ALFRED HOLT AND COMPANY –
THE BLUE FUNNEL LINE
A study of the history
of Alfred Holt and Company suggests that apprentices were not carried
on Blue Funnel ships until the early part of the twentieth century
when a shortage of trained deck officers prompted Lawrence Holt
to propose that the Company should establish its own training facility.
As a result, a Midshipmen’s Department was established in
1916. The Company also established a hostel in Liverpool in 1922
where midshipmen were expected to stay during periods ashore. In
1963, the Company opened a new training and residential establishment
for both midshipmen and engineer cadets. The new building, which
actually adjoined the original hostel, comprised a purpose built
chartroom, seamanship room, lecture theatre, library, general classroom
and dormitory accommodation – the whole complex being named
Aulis. Following the merger in 1965, Elder Dempster’s adjacent
cadet training establishment – River House – was incorporated
with Aulis into Ocean Fleets Training Establishment, which, with
the addition in 1975 of a new wing of accommodation in single rooms,
brought the total residential accommodation to 280 berths. As a
result of the dramatic decline in the Blue Funnel fleet, all the
buildings that comprised Ocean Fleets Training Establishment, with
the exception of the original hostel, were leased to Liverpool City
Council in 1981. The Company’s much depleted training facility
then moved back into the hostel next door, where it remained until
it was disbanded on the 31st December 1986.
Whilst, from 1916, an increasing number of the Company’s ships
carried several midshipmen, it was not until 1947 that the training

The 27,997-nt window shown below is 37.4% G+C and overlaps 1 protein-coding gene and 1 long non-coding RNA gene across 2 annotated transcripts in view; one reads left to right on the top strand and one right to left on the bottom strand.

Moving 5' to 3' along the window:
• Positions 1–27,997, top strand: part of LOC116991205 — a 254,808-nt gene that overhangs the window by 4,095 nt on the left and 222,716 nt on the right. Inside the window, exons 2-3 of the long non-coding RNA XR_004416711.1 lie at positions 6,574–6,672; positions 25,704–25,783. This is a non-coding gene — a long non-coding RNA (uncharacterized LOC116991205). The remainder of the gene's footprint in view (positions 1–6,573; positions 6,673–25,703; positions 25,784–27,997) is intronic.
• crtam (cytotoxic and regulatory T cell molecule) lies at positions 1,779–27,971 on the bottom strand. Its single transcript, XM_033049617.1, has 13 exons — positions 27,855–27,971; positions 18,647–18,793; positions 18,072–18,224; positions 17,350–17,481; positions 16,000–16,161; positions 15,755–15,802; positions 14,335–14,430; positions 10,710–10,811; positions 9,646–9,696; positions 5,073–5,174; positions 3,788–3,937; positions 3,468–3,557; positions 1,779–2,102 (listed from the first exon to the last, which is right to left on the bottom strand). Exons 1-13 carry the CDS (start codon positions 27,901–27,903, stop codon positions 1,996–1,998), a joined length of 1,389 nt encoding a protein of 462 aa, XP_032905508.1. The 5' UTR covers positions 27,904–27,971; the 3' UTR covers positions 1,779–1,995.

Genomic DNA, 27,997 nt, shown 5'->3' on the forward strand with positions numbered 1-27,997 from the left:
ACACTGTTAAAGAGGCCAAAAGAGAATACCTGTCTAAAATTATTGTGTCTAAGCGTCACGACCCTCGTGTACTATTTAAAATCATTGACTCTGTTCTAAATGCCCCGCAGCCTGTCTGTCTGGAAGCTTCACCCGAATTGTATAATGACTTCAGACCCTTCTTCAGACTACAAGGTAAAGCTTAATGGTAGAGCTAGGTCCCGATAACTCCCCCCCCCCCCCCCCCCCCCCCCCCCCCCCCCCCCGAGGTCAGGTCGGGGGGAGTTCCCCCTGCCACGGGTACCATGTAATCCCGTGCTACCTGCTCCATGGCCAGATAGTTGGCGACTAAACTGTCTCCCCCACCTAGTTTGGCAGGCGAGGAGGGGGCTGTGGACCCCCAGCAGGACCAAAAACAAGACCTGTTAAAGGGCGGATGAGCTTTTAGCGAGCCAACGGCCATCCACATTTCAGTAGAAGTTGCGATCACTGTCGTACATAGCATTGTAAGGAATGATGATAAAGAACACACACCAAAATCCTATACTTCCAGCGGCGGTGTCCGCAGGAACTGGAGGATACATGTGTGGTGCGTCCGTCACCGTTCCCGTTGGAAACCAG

scheme was enlarged to include a designated training ship in which
the normal deck crew were replaced almost entirely by midshipmen.
The first of the Company’s 2 designated training ships was
the Calchas, and she was replaced in 1956 by the Diomed. However,
the number of midshipmen under training was such that no more than
half of them would ever spend time under indenture on the Calchas
or Diomed. Irrespective of whether or not a midshipman served on
the Calchas or Diomed, it was Company policy to ensure that his
training encompassed as wide a variety of the Company’s ships
and trading routes as possible so as to maximise the breadth and
depth of his experience.
A typical training scenario for a midshipman would start with the
new recruit being sent on a short period of outward-bound training.
This would normally be followed by several voyages, each on a different
Blue Funnel ship and usually in the company of 3 other midshipmen.
Then, during his second or third years of training, he would, if
a berth was available, complete 2 consecutive voyages on the training
ship. The remainder of his sea-based training would then be spent
on a variety of other Blue Funnel and Glen Line ships, again in
the company of several other midshipmen and probably as the senior
midshipman responsible for the halfdeck.
This site will focus on the 2 ships designated by Alfred Holt and
Company to operate as training ships: the Calchas
and the Diomed.